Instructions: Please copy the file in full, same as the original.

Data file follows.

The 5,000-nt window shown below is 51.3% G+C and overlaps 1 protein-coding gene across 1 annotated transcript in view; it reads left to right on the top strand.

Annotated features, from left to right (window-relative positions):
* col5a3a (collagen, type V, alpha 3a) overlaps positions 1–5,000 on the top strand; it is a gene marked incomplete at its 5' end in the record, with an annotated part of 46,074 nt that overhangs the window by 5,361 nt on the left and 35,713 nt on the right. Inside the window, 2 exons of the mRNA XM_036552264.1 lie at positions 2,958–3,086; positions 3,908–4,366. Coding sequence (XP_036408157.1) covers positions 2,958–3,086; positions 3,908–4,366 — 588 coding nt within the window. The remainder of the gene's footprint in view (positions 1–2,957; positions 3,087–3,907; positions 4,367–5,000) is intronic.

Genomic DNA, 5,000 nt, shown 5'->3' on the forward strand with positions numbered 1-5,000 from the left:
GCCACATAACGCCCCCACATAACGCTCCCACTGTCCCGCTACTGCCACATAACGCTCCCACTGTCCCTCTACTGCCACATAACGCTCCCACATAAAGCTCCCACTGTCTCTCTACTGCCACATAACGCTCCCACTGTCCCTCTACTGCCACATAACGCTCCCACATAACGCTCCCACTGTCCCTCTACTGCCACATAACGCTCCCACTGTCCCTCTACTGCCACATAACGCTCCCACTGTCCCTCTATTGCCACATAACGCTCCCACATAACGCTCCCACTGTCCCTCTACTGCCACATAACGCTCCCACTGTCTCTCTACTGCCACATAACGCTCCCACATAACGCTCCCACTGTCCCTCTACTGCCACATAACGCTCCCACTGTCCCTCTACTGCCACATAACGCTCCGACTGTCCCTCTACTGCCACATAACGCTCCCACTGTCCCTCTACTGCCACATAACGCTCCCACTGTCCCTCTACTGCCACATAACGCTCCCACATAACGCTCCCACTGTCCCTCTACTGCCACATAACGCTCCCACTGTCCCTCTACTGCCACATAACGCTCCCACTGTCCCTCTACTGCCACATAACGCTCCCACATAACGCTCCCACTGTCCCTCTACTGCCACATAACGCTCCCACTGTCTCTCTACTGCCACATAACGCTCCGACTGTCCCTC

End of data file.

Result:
The 5,000-nt window shown below is 51.3% G+C and overlaps 1 protein-coding gene across 1 annotated transcript in view; it reads left to right on the top strand.

Annotated features, from left to right (window-relative positions):
* col5a3a (collagen, type V, alpha 3a) overlaps positions 1–5,000 on the top strand; it is a gene marked incomplete at its 5' end in the record, with an annotated part of 46,074 nt that overhangs the window by 5,361 nt on the left and 35,713 nt on the right. Inside the window, 2 exons of the mRNA XM_036552264.1 lie at positions 2,958–3,086; positions 3,908–4,366. Coding sequence (XP_036408157.1) covers positions 2,958–3,086; positions 3,908–4,366 — 588 coding nt within the window. The remainder of the gene's footprint in view (positions 1–2,957; positions 3,087–3,907; positions 4,367–5,000) is intronic.

Genomic DNA, 5,000 nt, shown 5'->3' on the forward strand with positions numbered 1-5,000 from the left:
GCCACATAACGCCCCCACATAACGCTCCCACTGTCCCGCTACTGCCACATAACGCTCCCACTGTCCCTCTACTGCCACATAACGCTCCCACATAAAGCTCCCACTGTCTCTCTACTGCCACATAACGCTCCCACTGTCCCTCTACTGCCACATAACGCTCCCACATAACGCTCCCACTGTCCCTCTACTGCCACATAACGCTCCCACTGTCCCTCTACTGCCACATAACGCTCCCACTGTCCCTCTATTGCCACATAACGCTCCCACATAACGCTCCCACTGTCCCTCTACTGCCACATAACGCTCCCACTGTCTCTCTACTGCCACATAACGCTCCCACATAACGCTCCCACTGTCCCTCTACTGCCACATAACGCTCCCACTGTCCCTCTACTGCCACATAACGCTCCGACTGTCCCTCTACTGCCACATAACGCTCCCACTGTCCCTCTACTGCCACATAACGCTCCCACTGTCCCTCTACTGCCACATAACGCTCCCACATAACGCTCCCACTGTCCCTCTACTGCCACATAACGCTCCCACTGTCCCTCTACTGCCACATAACGCTCCCACTGTCCCTCTACTGCCACATAACGCTCCCACATAACGCTCCCACTGTCCCTCTACTGCCACATAACGCTCCCACTGTCTCTCTACTGCCACATAACGCTCCGACTGTCCCTC